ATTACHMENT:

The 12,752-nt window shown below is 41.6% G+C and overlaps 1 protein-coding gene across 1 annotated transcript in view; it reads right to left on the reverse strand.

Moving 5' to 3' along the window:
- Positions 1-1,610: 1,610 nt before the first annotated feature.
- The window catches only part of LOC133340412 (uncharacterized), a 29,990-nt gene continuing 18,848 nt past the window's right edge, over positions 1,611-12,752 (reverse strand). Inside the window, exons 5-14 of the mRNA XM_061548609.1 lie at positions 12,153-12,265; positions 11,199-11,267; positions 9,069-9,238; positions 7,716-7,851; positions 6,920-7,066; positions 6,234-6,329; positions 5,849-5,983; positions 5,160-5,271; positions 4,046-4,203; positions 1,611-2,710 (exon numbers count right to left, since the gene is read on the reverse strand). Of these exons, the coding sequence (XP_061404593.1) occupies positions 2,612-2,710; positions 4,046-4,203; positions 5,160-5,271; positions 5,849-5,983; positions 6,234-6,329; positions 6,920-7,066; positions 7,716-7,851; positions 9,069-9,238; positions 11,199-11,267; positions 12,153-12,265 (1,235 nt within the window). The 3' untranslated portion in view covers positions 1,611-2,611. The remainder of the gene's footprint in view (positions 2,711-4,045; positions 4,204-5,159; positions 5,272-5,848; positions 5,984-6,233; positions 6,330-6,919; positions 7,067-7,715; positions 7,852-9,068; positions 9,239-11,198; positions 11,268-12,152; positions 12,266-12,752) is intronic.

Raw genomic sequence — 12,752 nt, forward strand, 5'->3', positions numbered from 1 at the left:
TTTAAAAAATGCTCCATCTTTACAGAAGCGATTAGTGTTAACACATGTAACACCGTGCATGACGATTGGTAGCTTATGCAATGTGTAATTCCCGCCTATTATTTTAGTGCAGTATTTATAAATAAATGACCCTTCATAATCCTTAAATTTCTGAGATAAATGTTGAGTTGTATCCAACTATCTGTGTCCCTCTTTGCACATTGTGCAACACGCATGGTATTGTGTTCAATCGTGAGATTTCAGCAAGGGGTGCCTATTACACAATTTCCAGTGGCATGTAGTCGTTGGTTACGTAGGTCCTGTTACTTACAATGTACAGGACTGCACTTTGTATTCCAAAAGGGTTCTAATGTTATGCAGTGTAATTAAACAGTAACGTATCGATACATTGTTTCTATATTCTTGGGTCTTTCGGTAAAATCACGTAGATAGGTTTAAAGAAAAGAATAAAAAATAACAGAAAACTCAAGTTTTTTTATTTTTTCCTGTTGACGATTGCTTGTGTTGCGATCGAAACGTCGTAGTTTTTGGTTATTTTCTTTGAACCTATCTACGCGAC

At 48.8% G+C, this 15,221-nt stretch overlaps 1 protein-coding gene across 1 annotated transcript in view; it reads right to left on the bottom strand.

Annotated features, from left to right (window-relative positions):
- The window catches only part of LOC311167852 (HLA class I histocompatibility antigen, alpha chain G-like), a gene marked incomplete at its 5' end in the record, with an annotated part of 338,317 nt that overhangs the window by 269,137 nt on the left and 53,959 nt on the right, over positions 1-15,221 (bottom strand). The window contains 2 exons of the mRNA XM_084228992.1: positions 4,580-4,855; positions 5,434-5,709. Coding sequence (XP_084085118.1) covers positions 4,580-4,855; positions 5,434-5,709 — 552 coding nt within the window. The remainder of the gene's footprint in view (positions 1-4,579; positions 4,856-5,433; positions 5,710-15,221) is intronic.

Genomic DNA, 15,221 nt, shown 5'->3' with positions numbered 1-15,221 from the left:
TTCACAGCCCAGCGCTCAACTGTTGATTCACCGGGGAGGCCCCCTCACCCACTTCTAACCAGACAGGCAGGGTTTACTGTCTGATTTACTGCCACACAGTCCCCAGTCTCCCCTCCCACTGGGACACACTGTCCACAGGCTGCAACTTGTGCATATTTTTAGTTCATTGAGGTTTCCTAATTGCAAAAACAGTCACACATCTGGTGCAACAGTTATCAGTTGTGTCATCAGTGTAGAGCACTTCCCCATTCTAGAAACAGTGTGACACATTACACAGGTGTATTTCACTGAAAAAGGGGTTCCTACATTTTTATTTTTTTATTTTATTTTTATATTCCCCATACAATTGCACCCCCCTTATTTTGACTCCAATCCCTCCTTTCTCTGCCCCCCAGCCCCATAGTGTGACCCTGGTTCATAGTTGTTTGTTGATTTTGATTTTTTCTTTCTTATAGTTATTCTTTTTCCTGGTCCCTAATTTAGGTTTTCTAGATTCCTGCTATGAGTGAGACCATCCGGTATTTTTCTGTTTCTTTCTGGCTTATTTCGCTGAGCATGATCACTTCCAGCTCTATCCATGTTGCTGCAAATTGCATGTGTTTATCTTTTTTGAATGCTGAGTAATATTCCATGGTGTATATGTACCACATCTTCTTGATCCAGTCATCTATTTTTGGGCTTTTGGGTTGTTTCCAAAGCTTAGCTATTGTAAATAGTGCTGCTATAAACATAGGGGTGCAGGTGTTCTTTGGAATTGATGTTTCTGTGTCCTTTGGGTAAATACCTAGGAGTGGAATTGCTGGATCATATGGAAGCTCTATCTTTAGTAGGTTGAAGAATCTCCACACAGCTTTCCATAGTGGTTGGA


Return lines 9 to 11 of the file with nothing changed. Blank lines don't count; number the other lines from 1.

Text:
- The window catches only part of LOC311167852 (HLA class I histocompatibility antigen, alpha chain G-like), a gene marked incomplete at its 5' end in the record, with an annotated part of 338,317 nt that overhangs the window by 269,137 nt on the left and 53,959 nt on the right, over positions 1-15,221 (bottom strand). The window contains 2 exons of the mRNA XM_084228992.1: positions 4,580-4,855; positions 5,434-5,709. Coding sequence (XP_084085118.1) covers positions 4,580-4,855; positions 5,434-5,709 — 552 coding nt within the window. The remainder of the gene's footprint in view (positions 1-4,579; positions 4,856-5,433; positions 5,710-15,221) is intronic.

Genomic DNA, 15,221 nt, shown 5'->3' with positions numbered 1-15,221 from the left:
TTCACAGCCCAGCGCTCAACTGTTGATTCACCGGGGAGGCCCCCTCACCCACTTCTAACCAGACAGGCAGGGTTTACTGTCTGATTTACTGCCACACAGTCCCCAGTCTCCCCTCCCACTGGGACACACTGTCCACAGGCTGCAACTTGTGCATATTTTTAGTTCATTGAGGTTTCCTAATTGCAAAAACAGTCACACATCTGGTGCAACAGTTATCAGTTGTGTCATCAGTGTAGAGCACTTCCCCATTCTAGAAACAGTGTGACACATTACACAGGTGTATTTCACTGAAAAAGGGGTTCCTACATTTTTATTTTTTTATTTTATTTTTATATTCCCCATACAATTGCACCCCCCTTATTTTGACTCCAATCCCTCCTTTCTCTGCCCCCCAGCCCCATAGTGTGACCCTGGTTCATAGTTGTTTGTTGATTTTGATTTTTTCTTTCTTATAGTTATTCTTTTTCCTGGTCCCTAATTTAGGTTTTCTAGATTCCTGCTATGAGTGAGACCATCCGGTATTTTTCTGTTTCTTTCTGGCTTATTTCGCTGAGCATGATCACTTCCAGCTCTATCCATGTTGCTGCAAATTGCATGTGTTTATCTTTTTTGAATGCTGAGTAATATTCCATGGTGTATATGTACCACATCTTCTTGATCCAGTCATCTATTTTTGGGCTTTTGGGTTGTTTCCAAAGCTTAGCTATTGTAAATAGTGCTGCTATAAACATAGGGGTGCAGGTGTTCTTTGGAATTGATGTTTCTGTGTCCTTTGGGTAAATACCTAGGAGTGGAATTGCTGGATCATATGGAAGCTCTATCTTTAGTAGGTTGAAGAATCTCCACACAGCTTTCCATAGTGGTTGGA